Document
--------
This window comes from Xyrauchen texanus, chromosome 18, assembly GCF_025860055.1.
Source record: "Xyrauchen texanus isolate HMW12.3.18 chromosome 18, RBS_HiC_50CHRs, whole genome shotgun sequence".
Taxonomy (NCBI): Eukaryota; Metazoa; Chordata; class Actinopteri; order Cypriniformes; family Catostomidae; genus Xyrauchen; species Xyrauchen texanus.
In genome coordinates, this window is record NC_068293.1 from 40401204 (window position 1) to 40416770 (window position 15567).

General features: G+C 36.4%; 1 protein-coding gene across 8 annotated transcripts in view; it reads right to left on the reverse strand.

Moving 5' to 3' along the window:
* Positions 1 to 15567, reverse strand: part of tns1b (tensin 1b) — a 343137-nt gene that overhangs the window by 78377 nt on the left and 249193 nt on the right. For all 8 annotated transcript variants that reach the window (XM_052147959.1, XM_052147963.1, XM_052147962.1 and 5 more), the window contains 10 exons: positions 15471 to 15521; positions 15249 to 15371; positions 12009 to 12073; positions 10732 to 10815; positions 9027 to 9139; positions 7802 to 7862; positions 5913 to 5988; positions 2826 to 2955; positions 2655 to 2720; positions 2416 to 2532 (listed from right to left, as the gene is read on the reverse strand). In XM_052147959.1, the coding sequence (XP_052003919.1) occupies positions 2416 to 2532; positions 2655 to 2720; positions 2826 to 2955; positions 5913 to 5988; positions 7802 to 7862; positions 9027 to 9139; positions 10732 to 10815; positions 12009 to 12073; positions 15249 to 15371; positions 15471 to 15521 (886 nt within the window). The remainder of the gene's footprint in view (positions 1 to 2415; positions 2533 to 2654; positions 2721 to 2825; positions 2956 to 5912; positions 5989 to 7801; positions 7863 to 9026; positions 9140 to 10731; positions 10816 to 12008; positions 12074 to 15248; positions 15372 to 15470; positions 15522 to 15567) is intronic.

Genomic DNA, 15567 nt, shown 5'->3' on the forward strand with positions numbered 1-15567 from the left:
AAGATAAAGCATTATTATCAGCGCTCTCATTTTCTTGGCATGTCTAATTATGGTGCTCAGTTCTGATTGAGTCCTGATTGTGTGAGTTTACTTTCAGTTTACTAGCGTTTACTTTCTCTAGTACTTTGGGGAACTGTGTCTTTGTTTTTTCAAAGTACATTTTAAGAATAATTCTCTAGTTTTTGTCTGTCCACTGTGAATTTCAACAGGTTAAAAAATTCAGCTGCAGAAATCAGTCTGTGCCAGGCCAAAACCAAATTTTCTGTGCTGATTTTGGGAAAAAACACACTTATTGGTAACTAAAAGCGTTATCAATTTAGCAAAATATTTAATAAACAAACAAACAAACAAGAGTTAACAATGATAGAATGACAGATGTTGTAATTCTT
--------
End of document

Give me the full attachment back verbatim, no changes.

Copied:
This window comes from Xyrauchen texanus, chromosome 18, assembly GCF_025860055.1.
Source record: "Xyrauchen texanus isolate HMW12.3.18 chromosome 18, RBS_HiC_50CHRs, whole genome shotgun sequence".
Taxonomy (NCBI): Eukaryota; Metazoa; Chordata; class Actinopteri; order Cypriniformes; family Catostomidae; genus Xyrauchen; species Xyrauchen texanus.
In genome coordinates, this window is record NC_068293.1 from 40401204 (window position 1) to 40416770 (window position 15567).

General features: G+C 36.4%; 1 protein-coding gene across 8 annotated transcripts in view; it reads right to left on the reverse strand.

Moving 5' to 3' along the window:
* Positions 1 to 15567, reverse strand: part of tns1b (tensin 1b) — a 343137-nt gene that overhangs the window by 78377 nt on the left and 249193 nt on the right. For all 8 annotated transcript variants that reach the window (XM_052147959.1, XM_052147963.1, XM_052147962.1 and 5 more), the window contains 10 exons: positions 15471 to 15521; positions 15249 to 15371; positions 12009 to 12073; positions 10732 to 10815; positions 9027 to 9139; positions 7802 to 7862; positions 5913 to 5988; positions 2826 to 2955; positions 2655 to 2720; positions 2416 to 2532 (listed from right to left, as the gene is read on the reverse strand). In XM_052147959.1, the coding sequence (XP_052003919.1) occupies positions 2416 to 2532; positions 2655 to 2720; positions 2826 to 2955; positions 5913 to 5988; positions 7802 to 7862; positions 9027 to 9139; positions 10732 to 10815; positions 12009 to 12073; positions 15249 to 15371; positions 15471 to 15521 (886 nt within the window). The remainder of the gene's footprint in view (positions 1 to 2415; positions 2533 to 2654; positions 2721 to 2825; positions 2956 to 5912; positions 5989 to 7801; positions 7863 to 9026; positions 9140 to 10731; positions 10816 to 12008; positions 12074 to 15248; positions 15372 to 15470; positions 15522 to 15567) is intronic.

Genomic DNA, 15567 nt, shown 5'->3' on the forward strand with positions numbered 1-15567 from the left:
AAGATAAAGCATTATTATCAGCGCTCTCATTTTCTTGGCATGTCTAATTATGGTGCTCAGTTCTGATTGAGTCCTGATTGTGTGAGTTTACTTTCAGTTTACTAGCGTTTACTTTCTCTAGTACTTTGGGGAACTGTGTCTTTGTTTTTTCAAAGTACATTTTAAGAATAATTCTCTAGTTTTTGTCTGTCCACTGTGAATTTCAACAGGTTAAAAAATTCAGCTGCAGAAATCAGTCTGTGCCAGGCCAAAACCAAATTTTCTGTGCTGATTTTGGGAAAAAACACACTTATTGGTAACTAAAAGCGTTATCAATTTAGCAAAATATTTAATAAACAAACAAACAAACAAGAGTTAACAATGATAGAATGACAGATGTTGTAATTCTT